It is possible that one of your ancestors called something like this home. It is a crannog, a free-standing wooden structure which was a popular form of dwelling place for over five millennia. Most were built on lakes and rivers and a crannog afforded a deal of protection to the better off members of the population.
Although the reproduction here is on the shore of Loch Tay in Scotland the word crannog derives from Old Irish and means young tree – a term which first appeared around the twelfth century. It has other meanings too, such as crow’s nest and pulpit which seem almost more appropriate than the most common translation of the word.
The word has been adopted in to the English language and broadly refers to any structure which has been created as a partial or complete artificial island. There are close to four hundred crannogs in Scotland but the crannog capital is Ireland, which has over a thousand examples.
This wonderful replica is based on a defensive homestead in Scotland called the Oakband Crannog which, it is estimated, was built about two and a half thousand years ago. This was at the time Confucius and Pythagoras were alive and the population of the world was around only 100 million people.
The crannog was built by the Scottish Trust for Underwater Archaeology to discover more about how and why the ancient people of Scotland and Ireland built their homes in or near water and for people to directly experience how they survived without any sophisticated technology.
Crannogs served as more than just a homestead for farmers. They were, it is thought, considered status symbols for those who we might call middle class today. Refuges in times of trouble they were also used as non residential hunting and fishing stations. Some were even made as holiday homes – a place for well of Stone Age families to get away for the weekend!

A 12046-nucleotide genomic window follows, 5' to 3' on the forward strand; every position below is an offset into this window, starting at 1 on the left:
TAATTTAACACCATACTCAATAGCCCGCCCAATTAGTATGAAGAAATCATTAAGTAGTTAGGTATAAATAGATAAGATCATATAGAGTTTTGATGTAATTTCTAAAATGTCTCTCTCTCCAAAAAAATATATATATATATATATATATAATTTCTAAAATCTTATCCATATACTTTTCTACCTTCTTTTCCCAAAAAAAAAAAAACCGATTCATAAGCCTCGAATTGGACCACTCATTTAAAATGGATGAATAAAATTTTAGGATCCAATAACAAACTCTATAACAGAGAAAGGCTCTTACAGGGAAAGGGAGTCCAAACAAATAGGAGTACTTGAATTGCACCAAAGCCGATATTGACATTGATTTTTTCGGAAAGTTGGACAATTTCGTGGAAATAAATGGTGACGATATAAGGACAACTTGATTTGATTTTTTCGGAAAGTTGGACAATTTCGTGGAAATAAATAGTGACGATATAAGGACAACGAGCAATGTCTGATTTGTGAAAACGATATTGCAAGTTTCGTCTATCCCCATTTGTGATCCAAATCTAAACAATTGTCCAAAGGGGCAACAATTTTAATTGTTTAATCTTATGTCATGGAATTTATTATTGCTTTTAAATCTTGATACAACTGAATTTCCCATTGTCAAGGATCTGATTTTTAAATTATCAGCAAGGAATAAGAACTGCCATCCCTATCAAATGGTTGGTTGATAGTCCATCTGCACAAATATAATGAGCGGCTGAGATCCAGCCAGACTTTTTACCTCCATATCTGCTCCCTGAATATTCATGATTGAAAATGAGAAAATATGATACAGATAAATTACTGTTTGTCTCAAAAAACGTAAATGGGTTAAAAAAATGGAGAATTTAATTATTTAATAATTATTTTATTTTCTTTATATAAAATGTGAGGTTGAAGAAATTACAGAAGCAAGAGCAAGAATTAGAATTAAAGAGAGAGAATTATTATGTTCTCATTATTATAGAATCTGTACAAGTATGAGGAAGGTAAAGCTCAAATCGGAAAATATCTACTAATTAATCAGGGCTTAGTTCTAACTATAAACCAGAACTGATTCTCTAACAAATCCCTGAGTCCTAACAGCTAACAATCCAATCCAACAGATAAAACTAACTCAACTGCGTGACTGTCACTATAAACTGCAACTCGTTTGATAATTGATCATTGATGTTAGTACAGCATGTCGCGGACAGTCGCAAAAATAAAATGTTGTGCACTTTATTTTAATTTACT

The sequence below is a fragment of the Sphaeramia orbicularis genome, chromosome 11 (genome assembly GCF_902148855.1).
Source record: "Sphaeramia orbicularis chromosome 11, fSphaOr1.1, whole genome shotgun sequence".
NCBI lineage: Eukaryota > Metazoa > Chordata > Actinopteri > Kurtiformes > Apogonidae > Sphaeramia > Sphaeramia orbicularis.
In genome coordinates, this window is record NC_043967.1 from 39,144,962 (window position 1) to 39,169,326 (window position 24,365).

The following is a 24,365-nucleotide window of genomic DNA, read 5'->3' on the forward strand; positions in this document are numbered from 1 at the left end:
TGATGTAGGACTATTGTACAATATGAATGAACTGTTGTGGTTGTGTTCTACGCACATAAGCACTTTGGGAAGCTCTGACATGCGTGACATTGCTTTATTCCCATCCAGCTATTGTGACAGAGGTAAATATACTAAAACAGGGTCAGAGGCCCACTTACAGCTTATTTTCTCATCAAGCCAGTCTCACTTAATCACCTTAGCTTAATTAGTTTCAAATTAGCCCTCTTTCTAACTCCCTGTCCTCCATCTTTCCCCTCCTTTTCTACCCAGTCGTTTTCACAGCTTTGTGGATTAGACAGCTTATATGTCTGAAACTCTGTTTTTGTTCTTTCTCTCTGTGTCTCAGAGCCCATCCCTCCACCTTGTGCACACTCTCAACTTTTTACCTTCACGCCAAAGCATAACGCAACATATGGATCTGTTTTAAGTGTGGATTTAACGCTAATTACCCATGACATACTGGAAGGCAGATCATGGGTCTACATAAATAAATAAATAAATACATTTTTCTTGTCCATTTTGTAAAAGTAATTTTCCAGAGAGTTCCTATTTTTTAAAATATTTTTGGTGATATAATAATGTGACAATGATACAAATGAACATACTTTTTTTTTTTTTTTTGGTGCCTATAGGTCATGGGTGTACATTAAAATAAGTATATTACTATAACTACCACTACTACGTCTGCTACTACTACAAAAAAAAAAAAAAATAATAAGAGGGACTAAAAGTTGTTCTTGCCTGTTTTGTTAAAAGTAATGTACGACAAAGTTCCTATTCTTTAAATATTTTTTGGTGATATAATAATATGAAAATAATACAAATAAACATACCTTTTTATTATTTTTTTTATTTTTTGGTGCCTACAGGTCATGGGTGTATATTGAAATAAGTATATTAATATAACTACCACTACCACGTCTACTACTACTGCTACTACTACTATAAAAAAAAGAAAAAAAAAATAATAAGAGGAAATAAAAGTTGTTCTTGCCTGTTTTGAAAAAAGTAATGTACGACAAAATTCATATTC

The reproduced crannog is unique in Scotland and was constructed by a painstaking process of rediscovering the antique technology used to create the originals and using the same timber as that found in the Oakband example. The thatched roundhouse stands on stilts and it is accessed by way of walkway of alder logs.
The walls of the crannog are made from hazel, which was wovern and then stuffed with fleece from sheep and goat fibers. Bracken was also added to keep out the piercing Scottish winter wind and to help insulate the house. Inside corn would be ground and cloth made on a loom.
Animals would share the crannog with their human owners, but were segregated in to one part. The space for people too was separated in to two, one part for living in and the other for storage. No artificial materials were used in the construction of the crannog so it is as authentic as a reproduction is going to get.